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The definitive biography of one of baseball's most celebrated, mercurial, and misunderstood figures

Billy Martin is a story of contrasts. He was the clutch second baseman for the dominant New York Yankees of the 1950s. He then spent sixteen seasons managing in the big leagues, and is considered by anyone who knows baseball to have been a true baseball genius, a field manager without peer. Yet he's remembered more for his habit of kicking dirt on umpires, for being hired and fired by George Steinbrenner five times, and for his rabble rousing and public brawls. He was combative, fiery, intimidating, and controversial, yet beloved by the everyday fan. He was hard on his players and even harder on himself. He knew how to turn around a losing team like no one else - and how to entertain us every step of the way.

Now, with his definitive biography Billy Martin, Pennington finally erases the caricature of Martin. Drawing on exhaustive interviews with friends, family, teammates, and countless adversaries, Pennington paints an indelible portrait of a man who never backed down for the game he loved. From his shantytown upbringing in a broken home; to his days playing for the Yankees when he almost always helped his team find a way to win; through sixteen years of managing, including his tenure in New York in the crosshairs of Steinbrenner and Reggie Jackson, Billy Martin made sure no one ever ignored him. And indeed no one could. He was the hero, the antihero, and the alter ego - or some combination of all three - for his short sixty-one years among us.

About the Author

Bill Pennington

BILL PENNINGTON is an award-winning sportswriter for The New York Times. A former syndicated columnist, Pennington was a beat writer who covered much of Billy Martin's tenure with the New York Yankees. A 14-time finalist and six-time winner of the Associated Press Sports Editors annual writing award, Pennington lives with his family in Warwick, New York. This is his fourth book.


Why did you decide to write this biography about BILLY MARTIN?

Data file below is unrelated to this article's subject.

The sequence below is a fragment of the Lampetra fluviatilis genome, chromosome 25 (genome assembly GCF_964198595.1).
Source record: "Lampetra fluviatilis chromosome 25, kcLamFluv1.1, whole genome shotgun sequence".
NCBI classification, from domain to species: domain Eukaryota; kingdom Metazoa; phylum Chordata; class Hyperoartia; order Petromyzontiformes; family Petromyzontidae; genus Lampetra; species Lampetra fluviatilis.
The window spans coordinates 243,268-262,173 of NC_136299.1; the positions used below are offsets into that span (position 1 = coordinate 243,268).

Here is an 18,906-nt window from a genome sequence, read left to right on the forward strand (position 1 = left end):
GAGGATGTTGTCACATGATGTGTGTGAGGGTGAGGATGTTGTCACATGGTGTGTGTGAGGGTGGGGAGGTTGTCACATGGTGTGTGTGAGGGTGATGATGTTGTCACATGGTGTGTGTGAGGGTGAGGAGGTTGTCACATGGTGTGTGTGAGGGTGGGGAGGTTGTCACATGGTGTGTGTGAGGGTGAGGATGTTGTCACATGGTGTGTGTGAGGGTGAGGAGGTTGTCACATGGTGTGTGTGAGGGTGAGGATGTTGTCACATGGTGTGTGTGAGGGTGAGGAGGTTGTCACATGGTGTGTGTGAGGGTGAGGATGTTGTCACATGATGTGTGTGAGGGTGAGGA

As a young reporter in the mid-1980s, I was a traveling beat writer with the Yankees and covered two seasons when Billy was manager. I knew him well, and even 25 years after his death, I always considered him one of the most magnetic, entertaining, sensitive, humane, brilliant, insecure, paranoid, dangerous, irrational and unhinged people I had ever met. He was a completely unforgettable character and personality and I always wondered if I would write a biography of him. It seemed like his story needed a little time to percolate and to find its place in history.

Finally, with the perspective of time - and a little nudging from my editor - I knew it was time to tell the whole story of a complex, flawed, renowned, and yet largely misunderstood, figure in American sports.

What was your relationship with Billy Martin?

For years, we were together for hours daily before and after games, even longer during spring training or on the road when I accompanied Billy on countless team planes or buses (beat writers traveled with the pro teams in those days) . He and I were friendly, albeit more like business associates. I knew his many moods, his pet peeves and little known interests, like Western-themed novels and Civil War history.

What research did you perform for the book?

I spent nearly three years researching the book. In addition to persuading each of Billy's four wives to communicate with me - something no other journalist has done for a book or article -- I interviewed nearly 250 people, going as far back as Billy's childhood friends from the 1930s in Berkeley, California. I spoke with his minor league teammates from the 1940s and dozens of his teammates and enemies when he was a star player for the Yankees in the 1950s. I retraced each of his managerial stops from Denver to Minnesota to Detroit to Texas to New York to Oakland and back to New York during four more stints in the dugout. I conducted dozens of interviews with players, coaches, rivals, umpires and team executives in each of those cities.

I benefitted from the cooperation of Billy's only son, Billy Joe, and Billy's sisters, brother and many cousins. Moreover, I returned to the site of his fatal 1989 auto accident and talked with dozens of people living in upstate New York - like Billy's housekeeper and neighbors - who spent ample time with him

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